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Electric vehicles: If you can’t beat ’em, join ’em

Opportunities in battery manufacturing as well as clear net-zero goals allow oil-rich countries to embrace the inevitable switch to EVs rather than fear it

Saudi Arabia have invested heavily in Lucid vehicles Creative Commons
Lucid to open international plant in Saudi Arabia

Electric vehicles (EVs) are a rarity in the Gulf.

Fast-growing elsewhere, they represent the greatest threat to oil consumption, with Bloomberg New Energy Finance estimating they already save 1.5 million barrels of petroleum per day.

Yet, surprisingly, GCC countries are emerging as key investors.

Saudi Arabia’s Public Investment Fund (PIF) holds about 62 percent of Lucid Motors, a San Francisco-based electric carmaker, from a $2.9 billion investment made in 2018.

Despite this year’s stock market slump, the stake is still worth nearly $20 billion.

The Saudi government has agreed to buy 100,000 Lucid vehicles over the next decade, and in May construction began on the company’s first manufacturing plant outside the US – at King Abdullah Economic City, near Jeddah.

Supported by $3.4 billion of Saudi financing and incentives, it should be capable of building 155,000 vehicles annually by mid-decade.

Earlier this month, Saudi conglomerate Abdul Latif Jameel (ALJ) announced a $220 million investment in Greaves Electric Mobility, an Indian maker of two- and three-wheelers (rickshaws).

ALJ was also an early investor in American electric truck-maker Rivian and holds about 13 percent.

In March, M Glory Holding Group opened an EV factory in Dubai Industrial City to make 55,000 units per year.

And last week, Iconiq Motors, a Chinese-based company, announced a tie-up with Sultan Investments to assemble 50,000 cars annually by 2024 in the Khalifa Industrial Zone Abu Dhabi.

Between the two countries, building roughly a quarter of a million EVs each year would be a substantial achievement. World leader Tesla sells about 1.2 million annually.

Dubai had 5,107 EVs registered on its roads as of April. But as fuel prices rise, half of UAE residents say they are considering buying an EV as their next car. Riyadh wants 30 percent of its vehicles to be EVs by 2030.

It’s important not to over-interpret the coordination or over-arching intent behind these moves.

The two UAE factories are private-led ventures. ALJ, a giant family business, has been the official distributor of Toyota in Saudi Arabia since 1955, and established an environmental division in 2012 which has expanded widely into solar power.

By contrast, the PIF investments are very clearly strategic, state-led, and link to its investments in renewables, electricity developer Acwa Power, and hydrogen production at the planned new city of Neom in the kingdom’s north-west.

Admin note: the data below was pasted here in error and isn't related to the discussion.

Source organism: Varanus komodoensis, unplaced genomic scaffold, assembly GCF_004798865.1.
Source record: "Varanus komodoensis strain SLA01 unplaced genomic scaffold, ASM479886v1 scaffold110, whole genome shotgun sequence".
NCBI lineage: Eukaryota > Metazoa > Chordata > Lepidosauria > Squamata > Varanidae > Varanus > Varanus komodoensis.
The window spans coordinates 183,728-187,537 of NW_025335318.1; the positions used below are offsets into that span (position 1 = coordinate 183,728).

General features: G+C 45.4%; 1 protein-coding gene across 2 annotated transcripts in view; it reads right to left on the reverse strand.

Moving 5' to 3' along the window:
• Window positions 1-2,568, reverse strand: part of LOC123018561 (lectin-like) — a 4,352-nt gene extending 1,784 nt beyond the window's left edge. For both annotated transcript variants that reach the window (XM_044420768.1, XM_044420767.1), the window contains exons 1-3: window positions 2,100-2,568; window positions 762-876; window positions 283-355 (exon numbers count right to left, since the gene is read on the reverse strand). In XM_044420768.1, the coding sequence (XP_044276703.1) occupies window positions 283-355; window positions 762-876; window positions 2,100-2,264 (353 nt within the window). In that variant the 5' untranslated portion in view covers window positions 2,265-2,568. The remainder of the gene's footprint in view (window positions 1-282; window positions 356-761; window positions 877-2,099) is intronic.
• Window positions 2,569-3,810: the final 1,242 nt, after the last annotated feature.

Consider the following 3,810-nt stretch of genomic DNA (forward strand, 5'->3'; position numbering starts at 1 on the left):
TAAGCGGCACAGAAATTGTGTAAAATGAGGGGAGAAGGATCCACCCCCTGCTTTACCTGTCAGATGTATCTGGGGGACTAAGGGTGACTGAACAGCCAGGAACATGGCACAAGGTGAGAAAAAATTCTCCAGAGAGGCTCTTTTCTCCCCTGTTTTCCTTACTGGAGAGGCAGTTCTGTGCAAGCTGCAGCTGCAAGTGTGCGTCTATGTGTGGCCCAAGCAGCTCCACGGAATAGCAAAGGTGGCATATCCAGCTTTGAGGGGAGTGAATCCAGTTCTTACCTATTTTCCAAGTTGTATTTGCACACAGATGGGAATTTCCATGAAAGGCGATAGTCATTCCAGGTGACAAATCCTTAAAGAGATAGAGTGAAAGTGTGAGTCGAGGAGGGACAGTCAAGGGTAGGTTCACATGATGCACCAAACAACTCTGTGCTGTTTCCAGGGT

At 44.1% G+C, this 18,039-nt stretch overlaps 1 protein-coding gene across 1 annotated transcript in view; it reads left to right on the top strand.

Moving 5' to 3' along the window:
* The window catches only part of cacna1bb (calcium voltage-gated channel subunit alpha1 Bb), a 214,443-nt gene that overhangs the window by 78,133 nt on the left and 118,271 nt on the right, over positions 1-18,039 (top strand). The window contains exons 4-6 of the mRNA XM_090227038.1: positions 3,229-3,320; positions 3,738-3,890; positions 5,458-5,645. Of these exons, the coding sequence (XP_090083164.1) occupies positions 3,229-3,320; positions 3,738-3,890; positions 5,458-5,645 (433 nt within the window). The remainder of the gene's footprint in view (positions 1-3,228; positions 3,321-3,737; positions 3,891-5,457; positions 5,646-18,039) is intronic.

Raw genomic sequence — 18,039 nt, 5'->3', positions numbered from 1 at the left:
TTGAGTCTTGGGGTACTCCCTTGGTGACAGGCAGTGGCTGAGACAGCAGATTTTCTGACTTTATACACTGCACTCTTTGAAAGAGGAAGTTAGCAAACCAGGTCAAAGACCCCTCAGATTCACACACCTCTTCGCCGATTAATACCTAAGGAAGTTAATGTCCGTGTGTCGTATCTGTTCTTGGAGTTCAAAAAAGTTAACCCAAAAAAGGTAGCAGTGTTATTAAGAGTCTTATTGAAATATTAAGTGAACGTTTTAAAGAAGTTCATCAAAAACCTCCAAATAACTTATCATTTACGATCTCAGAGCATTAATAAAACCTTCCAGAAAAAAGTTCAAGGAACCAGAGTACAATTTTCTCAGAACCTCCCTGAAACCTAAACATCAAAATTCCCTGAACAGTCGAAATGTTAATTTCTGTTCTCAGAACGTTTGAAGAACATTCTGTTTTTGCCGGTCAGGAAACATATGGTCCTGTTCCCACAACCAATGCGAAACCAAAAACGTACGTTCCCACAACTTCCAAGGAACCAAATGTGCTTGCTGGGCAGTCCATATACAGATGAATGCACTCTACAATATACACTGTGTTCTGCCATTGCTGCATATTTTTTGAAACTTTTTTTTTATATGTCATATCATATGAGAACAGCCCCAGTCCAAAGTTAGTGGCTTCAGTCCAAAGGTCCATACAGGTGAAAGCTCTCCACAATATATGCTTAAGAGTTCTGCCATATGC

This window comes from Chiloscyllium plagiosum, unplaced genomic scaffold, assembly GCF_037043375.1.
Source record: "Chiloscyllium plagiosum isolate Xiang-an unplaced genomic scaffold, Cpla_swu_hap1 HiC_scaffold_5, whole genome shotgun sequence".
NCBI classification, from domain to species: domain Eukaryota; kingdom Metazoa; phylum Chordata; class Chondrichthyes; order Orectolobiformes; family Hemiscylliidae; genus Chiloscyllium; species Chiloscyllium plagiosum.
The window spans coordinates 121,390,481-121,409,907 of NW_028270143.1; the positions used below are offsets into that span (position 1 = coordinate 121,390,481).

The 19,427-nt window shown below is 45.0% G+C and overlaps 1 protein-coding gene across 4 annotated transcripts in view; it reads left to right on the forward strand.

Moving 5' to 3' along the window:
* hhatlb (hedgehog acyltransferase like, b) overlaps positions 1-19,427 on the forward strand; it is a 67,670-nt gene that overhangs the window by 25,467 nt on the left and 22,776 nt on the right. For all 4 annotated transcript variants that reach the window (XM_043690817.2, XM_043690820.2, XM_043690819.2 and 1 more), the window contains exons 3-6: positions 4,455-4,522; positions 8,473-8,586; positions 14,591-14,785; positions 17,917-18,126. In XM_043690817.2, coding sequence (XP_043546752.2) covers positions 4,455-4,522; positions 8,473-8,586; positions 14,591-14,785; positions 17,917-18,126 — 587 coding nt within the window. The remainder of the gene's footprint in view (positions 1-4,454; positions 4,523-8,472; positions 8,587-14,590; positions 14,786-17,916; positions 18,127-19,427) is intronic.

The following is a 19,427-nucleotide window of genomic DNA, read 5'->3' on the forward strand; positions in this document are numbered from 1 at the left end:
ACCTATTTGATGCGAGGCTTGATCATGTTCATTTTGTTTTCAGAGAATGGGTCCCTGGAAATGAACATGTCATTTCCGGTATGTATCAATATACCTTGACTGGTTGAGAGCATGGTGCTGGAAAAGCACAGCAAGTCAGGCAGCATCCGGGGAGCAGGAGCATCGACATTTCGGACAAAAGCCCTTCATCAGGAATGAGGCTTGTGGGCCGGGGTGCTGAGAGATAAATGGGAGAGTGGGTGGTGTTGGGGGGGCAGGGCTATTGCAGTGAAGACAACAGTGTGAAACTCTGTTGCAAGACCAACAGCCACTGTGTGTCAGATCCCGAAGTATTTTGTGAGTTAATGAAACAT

Why would GCC countries, among the world’s leading oil exporters, be interested in encouraging electric vehicles, their most threatening long-term competitor?

EV momentum appears unstoppable, and is boosted by the currently very high fuel prices.

Government support is strong: the EU voted last week to uphold a ban on sales of new internal combustion engine vehicles from 2035.

Nearly 10 percent of global car sales last year were electric, and their share reached 92 percent in Norway in March.

The net-zero goals of the UAE (2050) and Saudi Arabia (2060) will require decarbonising transport. So GCC states may have concluded, “If you can’t beat ’em, join ’em”.

And Saudi Arabia and the UAE have taken a lead over more conservative Gulf peers.

Establishing a position in battery cars, with upstarts such as Tesla, Rivian and Lucid, appears easier than trying to compete with legacy automakers in traditional vehicles.

The GCC’s economic diversification needs a sophisticated manufacturing base, beyond petrochemicals and plastics.

It is a tricky task to outclass highly-productive Germany, South Korea or Japan, or lower-wage India.

The availability of land, cheaper energy, business-friendliness, superior logistics and low taxes are all potential advantages, along with financial incentives.

There are also some opportunities in mining and processing the special minerals required in batteries in the Gulf: EV Metals, an Australian company, intends to produce lithium hydroxide in Yanbu on Saudi Arabia’s Red Sea coast, starting next year, then adding nickel, cobalt and manganese.

Europe and the US are looking for more friendly suppliers of these materials than China and Russia.

The crash in tech valuations since the start of the year may have wiped some of the gloss off the EV startups, but this makes them more appreciative of Gulf cash, and allows other sovereign investors to buy in at less pricey levels.

And the investments appeal to Saudi Arabia and the UAE’s modern, high-tech, ambitious self-image, which stretches from atomic power to Sophia the humanoid robot, and space exploration.

There will be some bumps and chicanes on the road, but the Gulf has its foot firmly on the electric accelerator.

Robin M. Mills is CEO of Qamar Energy, and author of The Myth of the Oil Crisis 

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